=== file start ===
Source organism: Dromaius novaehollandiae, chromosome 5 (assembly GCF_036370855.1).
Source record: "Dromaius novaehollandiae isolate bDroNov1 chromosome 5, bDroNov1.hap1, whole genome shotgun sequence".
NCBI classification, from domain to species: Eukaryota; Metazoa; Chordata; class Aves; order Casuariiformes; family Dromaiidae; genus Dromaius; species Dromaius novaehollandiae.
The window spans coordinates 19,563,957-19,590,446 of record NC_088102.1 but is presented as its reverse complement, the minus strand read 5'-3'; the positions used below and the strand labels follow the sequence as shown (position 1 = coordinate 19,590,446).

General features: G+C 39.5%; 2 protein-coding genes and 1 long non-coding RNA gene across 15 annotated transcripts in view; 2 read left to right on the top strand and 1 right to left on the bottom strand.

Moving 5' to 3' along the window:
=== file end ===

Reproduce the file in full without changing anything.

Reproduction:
Source organism: Dromaius novaehollandiae, chromosome 5 (assembly GCF_036370855.1).
Source record: "Dromaius novaehollandiae isolate bDroNov1 chromosome 5, bDroNov1.hap1, whole genome shotgun sequence".
NCBI classification, from domain to species: Eukaryota; Metazoa; Chordata; class Aves; order Casuariiformes; family Dromaiidae; genus Dromaius; species Dromaius novaehollandiae.
The window spans coordinates 19,563,957-19,590,446 of record NC_088102.1 but is presented as its reverse complement, the minus strand read 5'-3'; the positions used below and the strand labels follow the sequence as shown (position 1 = coordinate 19,590,446).

General features: G+C 39.5%; 2 protein-coding genes and 1 long non-coding RNA gene across 15 annotated transcripts in view; 2 read left to right on the top strand and 1 right to left on the bottom strand.

Moving 5' to 3' along the window: